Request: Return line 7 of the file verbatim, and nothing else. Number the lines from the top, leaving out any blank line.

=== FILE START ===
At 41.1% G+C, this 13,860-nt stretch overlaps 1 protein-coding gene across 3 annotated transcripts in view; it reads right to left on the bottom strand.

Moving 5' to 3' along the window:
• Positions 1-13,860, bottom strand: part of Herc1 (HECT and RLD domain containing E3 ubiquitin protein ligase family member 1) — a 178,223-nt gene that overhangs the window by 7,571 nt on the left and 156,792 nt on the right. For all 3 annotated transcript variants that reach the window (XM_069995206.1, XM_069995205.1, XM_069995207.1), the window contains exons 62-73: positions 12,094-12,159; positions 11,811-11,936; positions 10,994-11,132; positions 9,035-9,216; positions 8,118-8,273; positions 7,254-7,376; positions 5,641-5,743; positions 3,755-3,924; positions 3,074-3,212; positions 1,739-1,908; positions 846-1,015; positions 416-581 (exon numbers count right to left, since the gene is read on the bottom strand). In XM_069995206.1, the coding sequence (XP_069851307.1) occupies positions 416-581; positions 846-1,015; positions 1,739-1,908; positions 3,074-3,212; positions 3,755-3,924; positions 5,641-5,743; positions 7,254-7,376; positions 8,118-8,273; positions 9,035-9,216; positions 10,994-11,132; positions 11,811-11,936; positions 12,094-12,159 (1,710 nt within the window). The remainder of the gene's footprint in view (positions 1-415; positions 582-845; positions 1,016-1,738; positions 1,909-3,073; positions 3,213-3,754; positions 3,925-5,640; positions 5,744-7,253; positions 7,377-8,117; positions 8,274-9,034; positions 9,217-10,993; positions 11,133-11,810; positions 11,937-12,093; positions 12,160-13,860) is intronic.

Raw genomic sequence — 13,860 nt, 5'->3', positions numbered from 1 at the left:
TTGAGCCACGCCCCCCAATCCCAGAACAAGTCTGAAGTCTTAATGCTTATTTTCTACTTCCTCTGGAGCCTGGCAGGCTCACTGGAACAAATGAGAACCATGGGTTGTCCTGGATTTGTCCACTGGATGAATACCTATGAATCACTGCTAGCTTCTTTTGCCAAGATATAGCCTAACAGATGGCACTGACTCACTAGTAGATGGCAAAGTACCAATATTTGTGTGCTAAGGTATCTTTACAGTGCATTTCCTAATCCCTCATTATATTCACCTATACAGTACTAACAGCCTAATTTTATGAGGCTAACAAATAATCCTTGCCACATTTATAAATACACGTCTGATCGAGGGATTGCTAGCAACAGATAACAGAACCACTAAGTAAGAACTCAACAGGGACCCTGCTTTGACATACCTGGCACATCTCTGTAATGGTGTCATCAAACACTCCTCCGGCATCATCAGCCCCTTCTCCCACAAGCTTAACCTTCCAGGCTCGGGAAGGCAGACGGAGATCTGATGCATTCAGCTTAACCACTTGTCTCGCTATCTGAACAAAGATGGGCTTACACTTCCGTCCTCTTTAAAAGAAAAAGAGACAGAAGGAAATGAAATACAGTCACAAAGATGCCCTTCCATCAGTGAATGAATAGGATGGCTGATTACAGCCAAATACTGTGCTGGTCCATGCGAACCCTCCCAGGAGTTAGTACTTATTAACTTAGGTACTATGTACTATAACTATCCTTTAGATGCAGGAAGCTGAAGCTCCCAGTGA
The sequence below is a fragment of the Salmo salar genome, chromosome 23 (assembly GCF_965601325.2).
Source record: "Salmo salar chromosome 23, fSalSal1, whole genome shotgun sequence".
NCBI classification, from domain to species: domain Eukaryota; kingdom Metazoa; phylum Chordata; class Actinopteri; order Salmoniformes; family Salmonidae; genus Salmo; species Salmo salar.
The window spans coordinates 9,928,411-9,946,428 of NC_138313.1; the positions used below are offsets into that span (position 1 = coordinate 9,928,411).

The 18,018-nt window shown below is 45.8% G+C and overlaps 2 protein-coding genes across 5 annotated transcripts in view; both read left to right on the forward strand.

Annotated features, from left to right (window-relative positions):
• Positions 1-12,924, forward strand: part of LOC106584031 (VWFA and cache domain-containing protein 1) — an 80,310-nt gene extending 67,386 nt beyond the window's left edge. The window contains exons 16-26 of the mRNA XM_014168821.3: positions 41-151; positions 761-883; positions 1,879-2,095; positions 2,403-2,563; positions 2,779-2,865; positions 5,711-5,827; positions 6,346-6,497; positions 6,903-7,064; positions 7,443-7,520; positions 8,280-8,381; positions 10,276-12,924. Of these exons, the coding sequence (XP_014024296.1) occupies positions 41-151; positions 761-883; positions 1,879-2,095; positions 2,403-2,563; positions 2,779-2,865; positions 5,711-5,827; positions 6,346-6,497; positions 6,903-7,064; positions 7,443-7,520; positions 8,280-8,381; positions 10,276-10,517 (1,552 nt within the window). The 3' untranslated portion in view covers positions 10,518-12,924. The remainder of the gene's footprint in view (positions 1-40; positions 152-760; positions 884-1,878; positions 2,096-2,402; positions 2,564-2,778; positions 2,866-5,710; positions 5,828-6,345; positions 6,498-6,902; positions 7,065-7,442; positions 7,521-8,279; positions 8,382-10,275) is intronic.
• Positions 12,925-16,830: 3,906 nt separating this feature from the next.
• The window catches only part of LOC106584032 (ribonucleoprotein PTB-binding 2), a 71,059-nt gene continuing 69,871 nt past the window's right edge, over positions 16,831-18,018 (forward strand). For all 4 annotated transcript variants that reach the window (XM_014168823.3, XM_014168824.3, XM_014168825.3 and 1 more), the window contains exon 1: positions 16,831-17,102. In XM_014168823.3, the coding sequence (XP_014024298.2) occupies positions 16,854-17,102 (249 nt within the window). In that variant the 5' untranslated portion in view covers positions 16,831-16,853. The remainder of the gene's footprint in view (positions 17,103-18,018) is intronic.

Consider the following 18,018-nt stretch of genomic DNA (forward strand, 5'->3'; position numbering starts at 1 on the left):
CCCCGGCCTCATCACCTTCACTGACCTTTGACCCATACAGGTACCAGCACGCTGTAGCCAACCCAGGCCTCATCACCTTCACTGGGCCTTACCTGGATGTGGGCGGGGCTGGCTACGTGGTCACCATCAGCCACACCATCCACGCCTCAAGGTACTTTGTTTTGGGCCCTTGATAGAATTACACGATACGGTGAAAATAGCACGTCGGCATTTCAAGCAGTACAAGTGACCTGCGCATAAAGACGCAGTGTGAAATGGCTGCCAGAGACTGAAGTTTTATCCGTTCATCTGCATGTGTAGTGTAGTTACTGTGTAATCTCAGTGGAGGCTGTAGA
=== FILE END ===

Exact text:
Source record: "Salmo salar chromosome 23, fSalSal1, whole genome shotgun sequence".